Shakespeare wrestling-drama version

Shakespeare wrestling-theater version


Inside Montreal, journalist Louis-Philippe Messier travels mostly on the run, his office in his backpack, on the lookout for fascinating subjects and people. He speaks to everyone and spans all walks of life in this urban chronicle.

Pro wrestling talent scouts should consider recruiting from theater conservatories . 

It is often said that wrestlers must know how to play. Some even take acting classes.

Well, the Royalmania theater wrestling festival shows us that it can also be the opposite. 

Young trained actors can learn wrestling passes and holds… and they then give the impression of having done this all their life!

“I had the idea of ​​adapting the story of the Trojan War [to create Agamemnon in the ring] in professional wrestling format after an experience that opened my eyes to the similarities between Greek tragedy and televised wrestling”, explains Hilaire St-Laurent, the author of the play which he rewrote in alexandrines- joual, punctuated by rock opera numbers for the event.

To finance an internship in France, his class from the National Theater School of Canada had the idea of ​​holding a wrestling gala …which sold a lot of tickets!

It was then that Hilaire St-Laurent had his epiphany.

“In tragedy there is a chorus, in wrestling there are commentators, and in both cases the characters deliver monologues addressing the crowd. “

The ancient performances would not have run the masses if they had been performed in a clean and sober way.

“I think the dramatic performances of the time were carnivalesque and had something rock show with dancing and singing… a bit like we do there! »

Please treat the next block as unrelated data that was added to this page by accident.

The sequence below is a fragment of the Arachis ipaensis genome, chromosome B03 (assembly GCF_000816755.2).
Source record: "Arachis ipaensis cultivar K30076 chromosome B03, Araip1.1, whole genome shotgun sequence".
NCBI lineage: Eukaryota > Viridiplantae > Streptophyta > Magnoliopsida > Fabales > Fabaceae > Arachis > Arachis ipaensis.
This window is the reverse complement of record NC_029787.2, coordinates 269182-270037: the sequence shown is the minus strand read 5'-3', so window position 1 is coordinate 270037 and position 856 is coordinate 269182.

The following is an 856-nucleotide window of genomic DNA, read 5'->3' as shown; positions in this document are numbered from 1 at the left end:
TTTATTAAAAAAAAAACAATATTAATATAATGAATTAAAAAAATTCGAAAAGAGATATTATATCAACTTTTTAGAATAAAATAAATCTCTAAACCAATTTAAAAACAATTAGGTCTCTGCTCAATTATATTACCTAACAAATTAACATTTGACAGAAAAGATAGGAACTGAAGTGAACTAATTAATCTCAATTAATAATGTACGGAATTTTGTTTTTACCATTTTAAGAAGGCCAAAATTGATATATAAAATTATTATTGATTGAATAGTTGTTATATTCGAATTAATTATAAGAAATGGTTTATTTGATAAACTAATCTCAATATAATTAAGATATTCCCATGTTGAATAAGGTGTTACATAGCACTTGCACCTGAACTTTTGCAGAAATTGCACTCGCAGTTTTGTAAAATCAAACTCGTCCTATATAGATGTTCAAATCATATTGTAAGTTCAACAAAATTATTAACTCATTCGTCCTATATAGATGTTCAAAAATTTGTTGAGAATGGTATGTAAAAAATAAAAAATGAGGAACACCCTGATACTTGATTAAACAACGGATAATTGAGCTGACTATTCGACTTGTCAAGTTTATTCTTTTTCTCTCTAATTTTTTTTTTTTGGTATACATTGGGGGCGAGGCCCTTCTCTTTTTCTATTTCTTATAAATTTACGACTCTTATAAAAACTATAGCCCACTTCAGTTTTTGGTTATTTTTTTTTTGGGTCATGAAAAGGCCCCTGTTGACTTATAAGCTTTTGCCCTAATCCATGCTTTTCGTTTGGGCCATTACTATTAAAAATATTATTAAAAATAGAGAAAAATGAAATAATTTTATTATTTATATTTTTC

The character of Dick, the wrestling version of Shakespeare's King Richard III, treacherously attacks his brother from behind to climb to the throne.

The director of another play I attended, Dick the Turd (comic popularization of Richard III, Shakespeare's drama), Elisabeth Coulon-Lafleur, also speaks of a return to a vital energy often evacuated from the normal theater. 

“Often, in the theatre, you are forced to remain very calm and perfectly silent, which can sometimes be a bit boring, but with wrestling-theatre, it's liberation, the audience is jubilant, howls, laughs, shouts… . and our actors have the satisfaction of answering them! » she says.

« The partition which separates the actors from the spectators is abolished. »

My theater experience is not endless, but I have never seen such a ruckus in plays!

The “struggled” versions of the classics are distinguished by their high level of intensity and decibels

It's a marathon of intensity.

These two-hour fights are killing the actors, all covered in sweat, but they are doing very well!

Young women seated behind me during Agamemnon in the ring nearly burst my eardrums.

Have I ever screamed myself? Obviously!

The desire to respect the plot and the elements of the Homeric story in this “struggle” version prompted Hilaire St-Laurent to include, in particular, the sacrifice of Iphigenia and the blow of the Trojan horse which, jokingly, becomes “Troy-Rivière”.

His Agamemnon borrows expressions from René Lévesque. (The trap into which the king fell on his return from war refers to the “Night of the Long Knives” of November 1981…)

“Richard III by Shakespeare, he is a villainous character like we like to hate wrestling… and that's what we did with it,” says Élisabeth Coulon-Lafleur.

►The Royalmania wrestling-theatre festival continues at the Aux Stables until September 24.